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Mind 360

  What it is:  Mind 360 is a website version of the Nintendo DS game Brain Age.  The games on Mind 360 are aimed toward sharpening memory, increasing focus, build logical reasoning skills, increase alertness and awareness, boost productivity, and exercise the mind.  Each player gets a virtual personal brain trainer that helps build up brain function.  Students (or teachers) can play games and increase mental fitness by strengthening key cognitive functions including memory, attention, executive functions, thinking and reasoning, and visual perception.  Mind 360 has teamed up cognitive psychologists with game designers to boost mental health while having fun.  The brain training programs are tailored to the individual user.  Students also have the option to play against other students while building their mental strength.   The games are split up into the skill that it is building.  There are memory, attention, logic and reasoning, virtual perception, and exectutive function games.  In the training section, students can choose a student fitness program to help boost grades by “enhancing those cognitive skills required for overall better learning including attention, memory, thinking & reasoning, and more.”  The virtual personal coach will guide students through the program with constant personal feedback.  What I like about the Mind 360 website is the break down that each game and skill comes with.  Each game shows which cognitive skill it is improving, how to improve brain health, scientific studies, FAQ’s, and a glossary.  For teachers, this makes it simple to quickly find a game that meets your individual learners needs. How to integrate Mind 360 into the classroom: Mind 360 would be an excellent way to start each day.  Many of the games take 3-5 minutes to complete (not including all the levels) making it ideal for a brain boosting start to the school day.  In the computer lab setting Mind 360 is a great site to bookmark for students to work on as they finish work.  Many times my students will ask to play on Addicting Games, Mini Clip, YouTube, etc.  This is a great game site that students will enjoy but is serving the greater purpose of increased learning.  Mind 360 is also a great site to bookmark on classroom computers.  Students can take turns visiting Mind 360 throughout the week so that each student gets to exercise their brain at least once a week.  These games are  a lot of fun and when students start keeping track of their progress, they will want to continue play using their account at home.  I am of the opinion that if students are going to play games, they should be games that increase learning in some way!     Tips:  Mind 360 is currently in Beta, right now you can register and play the games for free but it looks like they may eventually charge for some of their games or features.  Mind 360 says that it is appropriate for high school and college students, however I think most of the games are appropriate for even primary grades.  For primary students, I would create a few classroom accounts for students to play on so they don’t each have to sign up for accounts.  Be sure to sign up for your own account, this is a great way to keep your brain in shape too!   Leave a comment and tell us how you are using Mind 360  in your classroom.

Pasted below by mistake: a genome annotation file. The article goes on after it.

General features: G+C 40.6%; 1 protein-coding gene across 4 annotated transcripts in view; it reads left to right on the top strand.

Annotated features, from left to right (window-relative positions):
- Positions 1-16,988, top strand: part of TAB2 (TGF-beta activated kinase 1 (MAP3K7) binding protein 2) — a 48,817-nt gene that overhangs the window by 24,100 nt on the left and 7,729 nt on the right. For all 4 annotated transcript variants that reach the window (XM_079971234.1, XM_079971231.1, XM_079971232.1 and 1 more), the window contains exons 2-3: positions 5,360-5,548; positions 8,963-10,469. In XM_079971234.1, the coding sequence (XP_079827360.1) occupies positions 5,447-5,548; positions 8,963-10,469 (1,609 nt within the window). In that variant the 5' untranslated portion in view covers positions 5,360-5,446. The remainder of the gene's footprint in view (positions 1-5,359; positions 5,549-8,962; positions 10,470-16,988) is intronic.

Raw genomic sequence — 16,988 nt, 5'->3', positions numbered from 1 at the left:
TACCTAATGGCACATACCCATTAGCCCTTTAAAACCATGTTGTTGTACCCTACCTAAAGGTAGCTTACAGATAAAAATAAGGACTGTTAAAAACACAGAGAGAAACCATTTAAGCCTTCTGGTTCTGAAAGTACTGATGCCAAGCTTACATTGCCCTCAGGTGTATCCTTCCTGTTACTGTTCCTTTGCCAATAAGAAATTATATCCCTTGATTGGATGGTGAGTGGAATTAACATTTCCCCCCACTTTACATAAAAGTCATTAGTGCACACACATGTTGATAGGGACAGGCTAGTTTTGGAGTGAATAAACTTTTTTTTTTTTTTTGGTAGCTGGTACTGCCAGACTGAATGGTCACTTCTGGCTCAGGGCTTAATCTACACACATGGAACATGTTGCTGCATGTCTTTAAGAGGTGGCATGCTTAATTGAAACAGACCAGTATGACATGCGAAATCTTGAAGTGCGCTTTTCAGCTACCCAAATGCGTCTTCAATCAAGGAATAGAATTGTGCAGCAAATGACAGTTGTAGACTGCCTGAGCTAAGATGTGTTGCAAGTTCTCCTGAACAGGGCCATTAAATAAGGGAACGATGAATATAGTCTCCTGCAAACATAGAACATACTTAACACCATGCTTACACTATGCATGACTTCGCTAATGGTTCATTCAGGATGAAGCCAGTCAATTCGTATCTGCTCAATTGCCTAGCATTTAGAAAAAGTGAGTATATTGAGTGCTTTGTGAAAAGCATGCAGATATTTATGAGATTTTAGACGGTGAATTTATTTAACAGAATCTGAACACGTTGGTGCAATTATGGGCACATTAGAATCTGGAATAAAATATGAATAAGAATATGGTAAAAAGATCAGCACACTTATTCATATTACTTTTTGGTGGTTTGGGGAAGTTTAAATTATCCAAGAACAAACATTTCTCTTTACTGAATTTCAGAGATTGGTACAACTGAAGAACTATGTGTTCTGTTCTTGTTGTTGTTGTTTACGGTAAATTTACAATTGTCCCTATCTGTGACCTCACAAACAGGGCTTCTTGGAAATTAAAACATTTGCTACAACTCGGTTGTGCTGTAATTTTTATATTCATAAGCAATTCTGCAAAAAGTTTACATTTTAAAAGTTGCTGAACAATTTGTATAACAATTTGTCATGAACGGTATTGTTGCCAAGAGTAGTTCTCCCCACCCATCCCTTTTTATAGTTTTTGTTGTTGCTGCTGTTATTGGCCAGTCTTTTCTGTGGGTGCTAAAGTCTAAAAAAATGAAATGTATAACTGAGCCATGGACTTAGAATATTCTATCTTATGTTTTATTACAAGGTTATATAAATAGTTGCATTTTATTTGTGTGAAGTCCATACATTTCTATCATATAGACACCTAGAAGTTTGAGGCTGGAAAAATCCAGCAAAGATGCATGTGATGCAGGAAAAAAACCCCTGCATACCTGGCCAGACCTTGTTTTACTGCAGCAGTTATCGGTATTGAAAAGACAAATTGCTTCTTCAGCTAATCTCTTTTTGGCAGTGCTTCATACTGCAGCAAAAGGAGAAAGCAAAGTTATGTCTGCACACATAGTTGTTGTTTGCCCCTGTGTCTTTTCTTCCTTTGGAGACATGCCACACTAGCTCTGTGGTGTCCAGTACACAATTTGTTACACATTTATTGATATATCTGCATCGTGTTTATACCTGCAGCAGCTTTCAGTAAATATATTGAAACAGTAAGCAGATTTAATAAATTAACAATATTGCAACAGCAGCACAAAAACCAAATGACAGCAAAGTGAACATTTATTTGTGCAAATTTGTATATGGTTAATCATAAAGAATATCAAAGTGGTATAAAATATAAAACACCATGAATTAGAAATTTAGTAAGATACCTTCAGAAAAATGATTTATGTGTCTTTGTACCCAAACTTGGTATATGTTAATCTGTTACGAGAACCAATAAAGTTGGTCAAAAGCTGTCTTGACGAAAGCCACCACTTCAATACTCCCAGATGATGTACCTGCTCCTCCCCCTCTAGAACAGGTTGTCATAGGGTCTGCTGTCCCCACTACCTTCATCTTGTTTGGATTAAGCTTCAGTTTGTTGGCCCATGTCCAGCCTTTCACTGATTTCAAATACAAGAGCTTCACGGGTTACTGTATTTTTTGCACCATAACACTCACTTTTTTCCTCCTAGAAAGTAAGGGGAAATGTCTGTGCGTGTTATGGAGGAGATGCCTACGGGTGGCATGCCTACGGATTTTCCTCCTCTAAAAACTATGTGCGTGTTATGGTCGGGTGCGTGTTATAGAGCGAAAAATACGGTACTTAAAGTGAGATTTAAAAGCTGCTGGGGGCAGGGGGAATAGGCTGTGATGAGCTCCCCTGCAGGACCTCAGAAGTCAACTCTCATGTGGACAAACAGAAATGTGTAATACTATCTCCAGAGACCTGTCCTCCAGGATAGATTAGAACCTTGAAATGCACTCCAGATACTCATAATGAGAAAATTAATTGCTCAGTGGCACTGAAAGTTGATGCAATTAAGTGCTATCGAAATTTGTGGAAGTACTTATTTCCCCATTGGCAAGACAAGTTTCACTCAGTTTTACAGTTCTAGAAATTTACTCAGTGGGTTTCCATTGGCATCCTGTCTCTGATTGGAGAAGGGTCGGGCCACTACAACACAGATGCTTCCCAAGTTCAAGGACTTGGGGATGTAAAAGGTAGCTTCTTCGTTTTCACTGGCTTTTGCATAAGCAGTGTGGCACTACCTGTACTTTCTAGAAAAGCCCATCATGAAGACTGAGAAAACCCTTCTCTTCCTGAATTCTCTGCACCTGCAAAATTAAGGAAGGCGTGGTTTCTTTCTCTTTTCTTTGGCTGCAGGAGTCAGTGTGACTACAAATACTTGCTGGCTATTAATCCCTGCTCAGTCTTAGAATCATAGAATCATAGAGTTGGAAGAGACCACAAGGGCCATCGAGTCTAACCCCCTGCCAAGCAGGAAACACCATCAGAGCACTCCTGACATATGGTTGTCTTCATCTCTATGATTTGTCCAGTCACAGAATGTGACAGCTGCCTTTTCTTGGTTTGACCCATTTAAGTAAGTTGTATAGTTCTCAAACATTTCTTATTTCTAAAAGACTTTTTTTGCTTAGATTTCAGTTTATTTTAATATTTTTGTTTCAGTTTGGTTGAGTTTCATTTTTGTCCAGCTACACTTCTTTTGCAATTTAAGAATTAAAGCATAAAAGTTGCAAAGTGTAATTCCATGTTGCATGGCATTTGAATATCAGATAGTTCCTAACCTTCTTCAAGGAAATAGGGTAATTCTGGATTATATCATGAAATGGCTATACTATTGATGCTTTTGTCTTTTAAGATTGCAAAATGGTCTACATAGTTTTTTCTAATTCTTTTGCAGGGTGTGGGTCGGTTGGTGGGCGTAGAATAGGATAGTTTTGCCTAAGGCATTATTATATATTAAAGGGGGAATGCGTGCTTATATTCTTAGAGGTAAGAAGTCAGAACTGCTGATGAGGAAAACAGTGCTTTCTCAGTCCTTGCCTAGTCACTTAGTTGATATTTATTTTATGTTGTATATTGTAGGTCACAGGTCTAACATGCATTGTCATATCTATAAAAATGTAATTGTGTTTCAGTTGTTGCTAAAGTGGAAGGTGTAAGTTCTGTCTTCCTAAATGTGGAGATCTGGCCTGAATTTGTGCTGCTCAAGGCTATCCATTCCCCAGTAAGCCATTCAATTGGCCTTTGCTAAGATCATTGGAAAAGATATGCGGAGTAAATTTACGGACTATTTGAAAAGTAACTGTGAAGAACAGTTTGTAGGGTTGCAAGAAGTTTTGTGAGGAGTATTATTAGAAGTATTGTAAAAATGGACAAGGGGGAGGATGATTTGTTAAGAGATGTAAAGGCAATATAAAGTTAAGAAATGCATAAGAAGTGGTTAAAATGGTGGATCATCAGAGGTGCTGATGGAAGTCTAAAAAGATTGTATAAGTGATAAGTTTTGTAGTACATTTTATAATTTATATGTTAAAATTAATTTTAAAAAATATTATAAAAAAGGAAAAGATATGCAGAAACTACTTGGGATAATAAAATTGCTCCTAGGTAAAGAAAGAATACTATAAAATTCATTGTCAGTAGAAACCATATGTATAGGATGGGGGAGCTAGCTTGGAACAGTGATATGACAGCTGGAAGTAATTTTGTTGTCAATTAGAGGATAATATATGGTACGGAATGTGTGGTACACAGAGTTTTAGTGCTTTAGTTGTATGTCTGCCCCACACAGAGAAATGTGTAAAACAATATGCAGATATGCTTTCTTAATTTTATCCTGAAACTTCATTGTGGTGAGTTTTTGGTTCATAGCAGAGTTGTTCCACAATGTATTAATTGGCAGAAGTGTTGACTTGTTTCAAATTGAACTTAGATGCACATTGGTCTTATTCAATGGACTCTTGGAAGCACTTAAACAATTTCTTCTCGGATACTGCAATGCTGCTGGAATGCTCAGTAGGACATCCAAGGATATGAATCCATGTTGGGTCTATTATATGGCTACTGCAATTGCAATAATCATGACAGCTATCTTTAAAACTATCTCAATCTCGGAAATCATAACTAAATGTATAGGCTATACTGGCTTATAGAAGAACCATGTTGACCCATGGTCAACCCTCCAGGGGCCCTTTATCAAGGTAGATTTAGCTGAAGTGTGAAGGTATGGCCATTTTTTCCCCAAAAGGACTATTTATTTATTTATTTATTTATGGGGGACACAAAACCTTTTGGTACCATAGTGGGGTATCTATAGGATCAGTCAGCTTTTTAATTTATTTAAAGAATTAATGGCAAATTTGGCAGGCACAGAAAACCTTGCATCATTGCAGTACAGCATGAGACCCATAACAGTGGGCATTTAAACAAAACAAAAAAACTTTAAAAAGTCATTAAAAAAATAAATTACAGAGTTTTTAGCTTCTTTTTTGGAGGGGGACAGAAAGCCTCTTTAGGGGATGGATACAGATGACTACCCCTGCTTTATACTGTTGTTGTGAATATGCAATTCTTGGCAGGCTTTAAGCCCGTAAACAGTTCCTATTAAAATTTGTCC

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Kidoons

Posted by admin | Posted in Interactive book, Language Arts, Secondary Elementary, Teacher Resources, Websites | Posted on 12-09-2007

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What it is: Kidoons brings time-honored, universally recognized stories to life. Stories include tales from the Brothers Grimm, Hans Christian Andersen, Charles Perrault, Thorton Burgess, and more. Kidoons offers both online stories and games for kids developing literacy skills.

How to integrate Kidoons into your classroom: Offer students the opportunity to use Kidoons during silent reading time, or during a unit on one of the time-honored authors listed above. The online books are not read for the students, so it is best used with independent readers.

Tips: Visit the teachers section to join the Kidoons teacher’s resource newsletter. Kidoons will alert you of any new games, stories, and ideas for your classroom.

Kidoons does have advertisements on it, use this as an opportunity to teach kids about how to spot ads on the Internet.

 

 

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